Mom Shares Photos Of Infant With Whooping Cough To Urge Parents To Vaccinate

by Maria Guido
Originally Published: 

Mom of infant with whoopiong cough implores parents to vaccinate their kids

It’s hard to believe that in this day and age there are still parents who choose to not protect their children from preventable illnesses, but unfortunately there are. One mother is sharing some heartbreaking photos of her infant with whooping cough to implore parents to remember that when it comes to vaccinating — it’s not just about your kids. It’s about everyone’s kids.

Anne Mae Braiden of Victoria, British Columbia wrote a very compelling and heartbreaking Facebook post about the importance of herd immunity. When you choose not to vaccinate your child for non-medical reasons, you are actually putting your community in danger, not just your child.

“So I wasn’t going to do this, but I think people need to see what not vaccinating their kids do to the OTHER kids, like my 6 week old daughter,” Braiden begins. “Isabelle has been in the PEDS ICU since she was 6 weeks old (now 10 weeks) with whooping cough. She was on a ventilator for 3 weeks and CPAP for 3 days (she was the lucky baby, the other ones have been ventilated for months) and we’re still facing another 2 months in the hospital.”

Her daughter Isabelle was too young to receive her whooping cough vaccine — infants aren’t given the whooping cough (Pertussis) vaccine until they are two months old in British Columbia. It’s the same in the U.S.: infants aren’t given the DTaP vaccine until they’re two months old.

“She has to learn how to eat all over again, she’s going through major withdrawals from the morphine and sedative she was on when she was ventilated, do you know how hard it is to watch your 10 week old go through withdrawals,” Braiden asks.

These images are really difficult to look at, but they are an important reminder that vaccinations are not a personal issue, they are a public health issue. There are people who cannot be vaccinated due to age or health issues. If we, as a “herd” vaccinate, we help protect those who cannot be vaccinated. Herd immunity is so important.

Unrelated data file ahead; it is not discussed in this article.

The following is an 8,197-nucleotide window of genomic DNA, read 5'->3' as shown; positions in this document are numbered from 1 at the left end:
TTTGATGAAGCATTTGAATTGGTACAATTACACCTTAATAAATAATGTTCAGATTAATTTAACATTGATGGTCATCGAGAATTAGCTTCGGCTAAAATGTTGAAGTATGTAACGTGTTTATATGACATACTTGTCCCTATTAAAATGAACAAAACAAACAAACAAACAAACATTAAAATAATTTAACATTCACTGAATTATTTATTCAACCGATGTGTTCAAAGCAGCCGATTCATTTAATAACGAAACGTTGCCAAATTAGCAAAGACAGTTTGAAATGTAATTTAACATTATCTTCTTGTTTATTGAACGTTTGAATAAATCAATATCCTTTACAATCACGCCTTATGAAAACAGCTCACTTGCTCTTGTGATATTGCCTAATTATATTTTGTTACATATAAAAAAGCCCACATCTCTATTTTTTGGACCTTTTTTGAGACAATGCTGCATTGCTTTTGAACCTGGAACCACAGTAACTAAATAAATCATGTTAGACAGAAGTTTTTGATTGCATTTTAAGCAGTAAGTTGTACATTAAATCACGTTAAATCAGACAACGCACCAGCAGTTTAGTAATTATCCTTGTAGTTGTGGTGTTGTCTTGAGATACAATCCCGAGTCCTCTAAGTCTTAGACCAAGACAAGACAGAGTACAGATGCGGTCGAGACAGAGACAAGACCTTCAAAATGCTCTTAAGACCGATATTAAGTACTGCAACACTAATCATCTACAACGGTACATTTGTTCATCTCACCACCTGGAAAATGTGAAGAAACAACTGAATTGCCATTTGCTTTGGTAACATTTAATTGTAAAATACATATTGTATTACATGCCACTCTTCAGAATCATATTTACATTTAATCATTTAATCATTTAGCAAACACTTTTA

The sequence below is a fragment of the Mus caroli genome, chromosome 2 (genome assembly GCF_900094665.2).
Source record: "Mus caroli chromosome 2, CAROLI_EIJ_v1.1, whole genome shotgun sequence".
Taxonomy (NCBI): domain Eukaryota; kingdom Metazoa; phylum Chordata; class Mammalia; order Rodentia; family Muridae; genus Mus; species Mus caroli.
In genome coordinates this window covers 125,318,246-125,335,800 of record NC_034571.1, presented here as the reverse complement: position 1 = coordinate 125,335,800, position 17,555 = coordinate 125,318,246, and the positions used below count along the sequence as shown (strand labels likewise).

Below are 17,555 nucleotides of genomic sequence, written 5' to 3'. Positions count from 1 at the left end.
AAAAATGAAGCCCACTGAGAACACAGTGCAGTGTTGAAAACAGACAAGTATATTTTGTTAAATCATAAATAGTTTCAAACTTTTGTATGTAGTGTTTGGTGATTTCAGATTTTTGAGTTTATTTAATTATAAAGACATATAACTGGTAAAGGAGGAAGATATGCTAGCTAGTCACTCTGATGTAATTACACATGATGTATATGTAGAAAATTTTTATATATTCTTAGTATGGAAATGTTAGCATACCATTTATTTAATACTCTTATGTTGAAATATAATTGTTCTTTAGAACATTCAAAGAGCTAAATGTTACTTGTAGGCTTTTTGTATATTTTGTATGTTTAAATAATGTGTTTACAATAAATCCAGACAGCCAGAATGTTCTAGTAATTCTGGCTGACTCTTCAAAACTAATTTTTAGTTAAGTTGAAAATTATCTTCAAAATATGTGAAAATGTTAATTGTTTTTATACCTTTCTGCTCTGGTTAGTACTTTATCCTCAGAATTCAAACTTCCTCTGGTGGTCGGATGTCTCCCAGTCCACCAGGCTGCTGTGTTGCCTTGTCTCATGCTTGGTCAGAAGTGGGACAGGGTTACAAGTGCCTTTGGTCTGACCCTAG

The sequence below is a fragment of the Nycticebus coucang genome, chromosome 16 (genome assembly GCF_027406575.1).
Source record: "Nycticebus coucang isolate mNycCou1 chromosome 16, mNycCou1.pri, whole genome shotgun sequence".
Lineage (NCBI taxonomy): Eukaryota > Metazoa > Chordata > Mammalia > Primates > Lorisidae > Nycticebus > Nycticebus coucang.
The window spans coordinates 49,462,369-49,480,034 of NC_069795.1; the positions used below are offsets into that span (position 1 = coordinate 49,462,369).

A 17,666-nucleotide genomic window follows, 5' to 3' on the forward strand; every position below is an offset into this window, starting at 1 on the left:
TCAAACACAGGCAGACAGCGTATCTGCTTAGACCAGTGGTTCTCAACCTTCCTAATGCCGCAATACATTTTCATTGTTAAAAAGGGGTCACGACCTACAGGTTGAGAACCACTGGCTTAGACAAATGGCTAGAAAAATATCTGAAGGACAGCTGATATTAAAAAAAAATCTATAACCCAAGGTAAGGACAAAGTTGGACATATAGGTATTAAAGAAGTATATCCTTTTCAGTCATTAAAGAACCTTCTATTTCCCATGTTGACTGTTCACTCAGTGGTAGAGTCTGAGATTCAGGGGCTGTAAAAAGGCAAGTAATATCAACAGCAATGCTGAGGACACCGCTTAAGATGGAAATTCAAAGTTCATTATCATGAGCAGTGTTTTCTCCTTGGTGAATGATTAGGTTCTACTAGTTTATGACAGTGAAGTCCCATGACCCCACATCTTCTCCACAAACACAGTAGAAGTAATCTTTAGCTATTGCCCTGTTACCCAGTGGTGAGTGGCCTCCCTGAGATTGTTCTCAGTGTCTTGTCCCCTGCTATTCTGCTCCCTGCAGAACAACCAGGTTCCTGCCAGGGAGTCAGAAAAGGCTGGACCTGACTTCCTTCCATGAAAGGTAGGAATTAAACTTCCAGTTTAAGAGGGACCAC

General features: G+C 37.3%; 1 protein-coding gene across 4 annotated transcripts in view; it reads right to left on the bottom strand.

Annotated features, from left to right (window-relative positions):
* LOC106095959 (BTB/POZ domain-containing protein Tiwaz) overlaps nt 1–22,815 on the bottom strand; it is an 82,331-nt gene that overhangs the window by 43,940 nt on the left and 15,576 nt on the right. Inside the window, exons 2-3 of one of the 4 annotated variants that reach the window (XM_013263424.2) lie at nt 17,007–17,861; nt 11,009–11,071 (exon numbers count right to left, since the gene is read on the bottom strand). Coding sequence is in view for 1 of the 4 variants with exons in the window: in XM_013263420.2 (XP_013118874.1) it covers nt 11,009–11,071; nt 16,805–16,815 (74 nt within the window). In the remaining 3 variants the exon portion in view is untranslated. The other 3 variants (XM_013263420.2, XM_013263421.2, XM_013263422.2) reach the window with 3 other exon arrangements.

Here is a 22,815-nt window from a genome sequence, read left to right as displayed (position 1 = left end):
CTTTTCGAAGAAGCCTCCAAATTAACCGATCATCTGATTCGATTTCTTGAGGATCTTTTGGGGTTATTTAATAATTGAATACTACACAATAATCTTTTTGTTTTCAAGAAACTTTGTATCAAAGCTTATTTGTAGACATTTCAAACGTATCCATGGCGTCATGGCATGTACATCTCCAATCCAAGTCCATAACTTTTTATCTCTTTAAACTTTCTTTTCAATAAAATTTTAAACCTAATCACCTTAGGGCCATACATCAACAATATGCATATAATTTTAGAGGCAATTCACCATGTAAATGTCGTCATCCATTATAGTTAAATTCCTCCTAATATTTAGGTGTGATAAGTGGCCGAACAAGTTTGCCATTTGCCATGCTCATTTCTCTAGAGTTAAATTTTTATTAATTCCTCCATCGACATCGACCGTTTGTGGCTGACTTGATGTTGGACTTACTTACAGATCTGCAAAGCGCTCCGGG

When it comes to whooping cough, there is a way pregnant mothers can protect their newborns before they are old enough to get the shot, too. The Center for Disease Control recommends pregnant women receive the whooping cough vaccine (Tdap) during the third trimester of each pregnancy, to help protect their newborns against the disease:

After receiving the whooping cough vaccine, your body will create protective antibodies (proteins produced by the body to fight off diseases) and pass some of them to your baby before birth. These antibodies provide your baby some short-term protection against whooping cough in early life. These antibodies can also protect your baby from some of the more serious complications that come along with whooping cough.

The CDC reports that your protective antibodies are at their highest about two weeks after getting the vaccine. So “you should get the vaccine late in your pregnancy, preferably during your 27th through 36th week, to give your baby the most protection when she is born.”

Braiden concludes her post with a plea to parents: “Please vaccinate your kids, it’s not fair that my little girl is in the PICU coughing and not being able to breath from a disease that shouldn’t be around in this day an age.”

This article was originally published on